Our Fast Track students have ended the course strong with their end-of-semester presentations! Over the last few months, the four projects run by Kehan Zhang, Nishita Chheda, Esther Yip, Bridget Qian and Shuyu Fang have seen substantial growth.
Kehan Zhang’s COVID-19 data visualization project has demonstrated a vast amount of research on the current pandemic in various countries, how reporting on numbers has varied, and how this may compare to pandemics of the past and present. By cross-referencing her data and organizing it graphically, Kehan honed her focus on making the data relatable and capable of eliciting an emotional response in people viewing the data, ultimately deciding that storytelling is the key to making the data palatable. For her next steps on this project, she plans to research & eventually visualize the impact of SARS and H1N1 on healthcare systems in comparison to COVID-19.
Nishita Chheda’s project–100 Tasks– is a collaboration between Nishita and the StoryofMakers in Mumbai, India. The project focused on enhancing experiential learning for children in the Indian Education System. The process begins with a concrete experience of doing or making, followed by a reflection period. To facilitate this process, they created a deck of 40 activity cards. After facilitating some prototypes with a learning collective and some parents in Mumbai, the project evolved based on the learnings that, while children are naturally reflective, they need to be given time and means of expression to nurture the process. In addition to this insight, they discovered the importance of centering the needs of facilitators just as much as the children’s needs to foster a successful dynamic. Ultimately, their learnings resulted in the refinement of the card design and the creation of “a guide for a guide”, which outlines different approaches based on the students’ and guide’s needs, creating an informed system. Next, Nishita and her collaborators will be finalizing their guides and creating a packaging and distribution model.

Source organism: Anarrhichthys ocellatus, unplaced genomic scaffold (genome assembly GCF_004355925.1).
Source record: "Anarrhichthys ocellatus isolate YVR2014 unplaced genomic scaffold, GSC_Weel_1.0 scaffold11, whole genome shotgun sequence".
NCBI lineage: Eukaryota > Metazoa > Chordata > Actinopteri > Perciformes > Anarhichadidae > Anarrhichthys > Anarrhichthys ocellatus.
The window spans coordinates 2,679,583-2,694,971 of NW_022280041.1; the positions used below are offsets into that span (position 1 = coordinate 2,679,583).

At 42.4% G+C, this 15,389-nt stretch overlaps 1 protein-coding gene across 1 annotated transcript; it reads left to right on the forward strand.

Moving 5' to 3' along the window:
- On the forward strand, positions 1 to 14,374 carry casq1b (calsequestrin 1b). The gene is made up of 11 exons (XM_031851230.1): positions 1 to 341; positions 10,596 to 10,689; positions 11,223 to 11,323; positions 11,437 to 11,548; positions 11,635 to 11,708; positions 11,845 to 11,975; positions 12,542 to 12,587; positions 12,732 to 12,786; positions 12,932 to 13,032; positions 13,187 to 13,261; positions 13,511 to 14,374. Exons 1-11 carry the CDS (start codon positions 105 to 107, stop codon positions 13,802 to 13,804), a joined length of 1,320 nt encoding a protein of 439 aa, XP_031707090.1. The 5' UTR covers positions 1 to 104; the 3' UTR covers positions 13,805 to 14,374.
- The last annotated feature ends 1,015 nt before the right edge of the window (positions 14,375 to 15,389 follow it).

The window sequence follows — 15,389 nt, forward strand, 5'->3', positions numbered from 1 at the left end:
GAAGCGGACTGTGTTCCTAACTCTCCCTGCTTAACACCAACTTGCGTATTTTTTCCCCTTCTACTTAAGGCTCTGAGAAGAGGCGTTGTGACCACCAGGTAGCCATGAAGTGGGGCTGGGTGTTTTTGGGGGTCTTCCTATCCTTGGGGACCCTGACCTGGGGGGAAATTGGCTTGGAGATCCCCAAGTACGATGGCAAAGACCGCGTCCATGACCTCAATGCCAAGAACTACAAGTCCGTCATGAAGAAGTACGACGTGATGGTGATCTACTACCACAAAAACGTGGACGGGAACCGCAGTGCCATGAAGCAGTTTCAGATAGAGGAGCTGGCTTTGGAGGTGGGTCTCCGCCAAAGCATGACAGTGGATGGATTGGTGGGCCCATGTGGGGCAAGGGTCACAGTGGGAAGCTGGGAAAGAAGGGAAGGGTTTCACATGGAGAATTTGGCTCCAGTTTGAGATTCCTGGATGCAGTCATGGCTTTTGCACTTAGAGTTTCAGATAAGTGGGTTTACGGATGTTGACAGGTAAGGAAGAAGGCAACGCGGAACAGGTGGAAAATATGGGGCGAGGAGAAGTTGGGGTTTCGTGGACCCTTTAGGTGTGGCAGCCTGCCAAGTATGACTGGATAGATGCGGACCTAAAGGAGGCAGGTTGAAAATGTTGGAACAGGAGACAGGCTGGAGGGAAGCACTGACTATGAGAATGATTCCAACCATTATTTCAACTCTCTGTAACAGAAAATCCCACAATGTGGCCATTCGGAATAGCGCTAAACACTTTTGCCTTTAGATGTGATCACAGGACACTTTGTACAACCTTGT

Esther Yip’s long-term project “Go Together” has evolved into a website called “Togetherland”: a space where family members of loved ones struggling with addiction can go to better understand the road to recovery, and begin to cope with the loneliness and uncertainty that often comes with it. The multi-media site is split into different sections focused on interactive storytelling, mindful reflections, and communication techniques, all with the intent of having site-goers internalize their learnings. Though this project was initially intended to educate, Esther’s main takeaway was that Go Together functions best as a self-resilience tool, not a learning tool. Therefore, the overall site will be less theory-based, and focus more on facilitating self-discovery and reflection tactics.
Bridget Qian and Shuyu Fang’s initial goal to reimagine the accessibility of the art community has evolved into Artipack: a card deck containing a series prompts to help develop deeper understanding of artwork for viewers to experience at home through concept exploration, art making, and deep learning. This project was guided by the belief that when it comes to art, “it is not vision that evokes emotion and connection, but imagination and thinking”, which led them toward a multi-sensory model. Now that they have had the chance to prototype and receive feedback from a sample audience, their next steps are streamlining the product design in a way that can effectively engage a wide array of art genres.
We are proud of this group for their creativity and innovation this semester, and as always are looking forward to the next series of projects in Spring 2021!